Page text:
For years, industry leaders have rightfully evangelized the massive benefits of digital transformation. Abandoning outdated legacy systems and processes in favor of cloud-enabled ones helps produce greater insights, lowers operating costs, and streamlines operations for faster time-to-market of new products or services and a better overall customer experience. Already, 73% of organizations have at least a portion of their computing infrastructure in the cloud, and by 2020 more than two-thirds of all IT infrastructure will be cloud-based, according to a recent survey by IDC Global.
But as companies continue to migrate larger portions of their infrastructure to the cloud, they’re quickly finding that modernization doesn’t necessarily mean less work. There are more systems to configure, more data to transform and analyze, and more endpoints to secure. And each of these components comes with its own dashboards, monitoring systems, and alerting mechanisms. There’s more of everything to manage, but less time and fewer resources to do it. In fact, some studies suggest that global demand for data scientists to operationalize corporate data will outstrip supply by more than 50% and the talent shortage for cybersecurity expertise will grow to a whopping 3.5 million jobs by 2021.
In short, the growth of IT infrastructure is simply too much for humans to monitor and operate effectively. So what’s an IT team to do?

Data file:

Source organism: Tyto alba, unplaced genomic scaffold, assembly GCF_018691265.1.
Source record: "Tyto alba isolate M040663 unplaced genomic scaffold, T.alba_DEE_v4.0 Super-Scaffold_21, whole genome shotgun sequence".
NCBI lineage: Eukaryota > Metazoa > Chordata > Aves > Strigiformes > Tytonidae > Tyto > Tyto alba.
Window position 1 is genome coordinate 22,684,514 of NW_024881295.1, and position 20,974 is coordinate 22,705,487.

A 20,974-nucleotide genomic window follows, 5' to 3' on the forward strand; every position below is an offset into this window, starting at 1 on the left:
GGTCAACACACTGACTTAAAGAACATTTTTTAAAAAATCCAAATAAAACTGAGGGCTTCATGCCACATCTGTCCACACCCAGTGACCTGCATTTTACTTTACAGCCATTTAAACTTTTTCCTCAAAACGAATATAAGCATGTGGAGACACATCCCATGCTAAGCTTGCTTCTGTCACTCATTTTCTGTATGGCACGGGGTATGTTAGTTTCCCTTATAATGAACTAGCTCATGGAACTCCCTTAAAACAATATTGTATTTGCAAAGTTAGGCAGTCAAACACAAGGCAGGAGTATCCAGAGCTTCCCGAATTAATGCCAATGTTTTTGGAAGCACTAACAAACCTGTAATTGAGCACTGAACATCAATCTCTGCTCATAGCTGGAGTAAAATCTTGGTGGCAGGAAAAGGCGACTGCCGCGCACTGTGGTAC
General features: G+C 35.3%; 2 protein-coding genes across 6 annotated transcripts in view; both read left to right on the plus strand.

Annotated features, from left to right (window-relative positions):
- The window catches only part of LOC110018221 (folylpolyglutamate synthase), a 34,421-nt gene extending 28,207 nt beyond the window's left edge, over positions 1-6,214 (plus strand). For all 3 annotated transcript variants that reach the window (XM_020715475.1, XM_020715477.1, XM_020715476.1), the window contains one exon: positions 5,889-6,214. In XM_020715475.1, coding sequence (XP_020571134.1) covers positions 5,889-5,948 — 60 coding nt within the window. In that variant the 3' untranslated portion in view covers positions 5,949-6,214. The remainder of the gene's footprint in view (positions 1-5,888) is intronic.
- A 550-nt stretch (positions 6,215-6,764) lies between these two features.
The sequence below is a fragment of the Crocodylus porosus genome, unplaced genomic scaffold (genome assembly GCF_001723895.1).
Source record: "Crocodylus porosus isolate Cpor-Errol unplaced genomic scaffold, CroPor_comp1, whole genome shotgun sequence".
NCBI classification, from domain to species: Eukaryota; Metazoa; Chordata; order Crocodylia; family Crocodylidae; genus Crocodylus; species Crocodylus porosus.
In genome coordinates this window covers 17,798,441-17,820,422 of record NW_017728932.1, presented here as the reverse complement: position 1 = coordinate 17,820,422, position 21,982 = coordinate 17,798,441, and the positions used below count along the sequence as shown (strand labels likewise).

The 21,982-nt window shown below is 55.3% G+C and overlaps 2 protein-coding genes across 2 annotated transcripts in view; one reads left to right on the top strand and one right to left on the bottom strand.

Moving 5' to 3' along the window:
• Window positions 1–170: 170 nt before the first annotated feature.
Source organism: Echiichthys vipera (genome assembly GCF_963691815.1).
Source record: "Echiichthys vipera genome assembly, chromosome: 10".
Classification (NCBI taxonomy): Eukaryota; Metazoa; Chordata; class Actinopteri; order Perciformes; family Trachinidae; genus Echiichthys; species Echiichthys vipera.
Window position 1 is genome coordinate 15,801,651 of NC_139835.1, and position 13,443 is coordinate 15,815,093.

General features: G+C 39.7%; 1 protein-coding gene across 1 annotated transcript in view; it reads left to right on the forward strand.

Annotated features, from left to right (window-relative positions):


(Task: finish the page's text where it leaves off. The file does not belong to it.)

More data, more (serious) problems
Organizations across of all shapes and sizes are adopting artificial intelligence for IT operations (AIOps) to react and resolve IT issues faster, build models to predict when new ones will occur, and enable teams to properly leverage the latest analytics tools and applications without requiring data science expertise.
But to understand how they’re doing it requires clearly defining what AIOps is and how it works. While seemingly every industry and sector is abuzz with the promise of AI, how they define the technology differs greatly from market to market.
In the context of IT Ops, AIOps platforms utilize big data, modern machine learning and other advanced analytics technologies to provide real-time insights and automated processes to enhance IT monitoring, automation and service desk functions without the need for human intervention. That last part is especially important for already overburdened IT teams just trying to keep their heads above proverbial water every day.
In fact, recent OpsRamp research suggests that the strongest contributing factor to the rapid adoption of AI tools for IT is that IT teams are simply drowning in data. More than a quarter of IT incidents – interruptions, misconfigurations, or other tickets – are repeats of previously resolved incidents.
More concerning, over 60% of survey respondents said that cutting through the noise of so many alerts and other information was the biggest obstacle to doing their jobs. This alert fatigue has emerged as a significant issue, both operationally and financially.
What can AIOps do for you and IT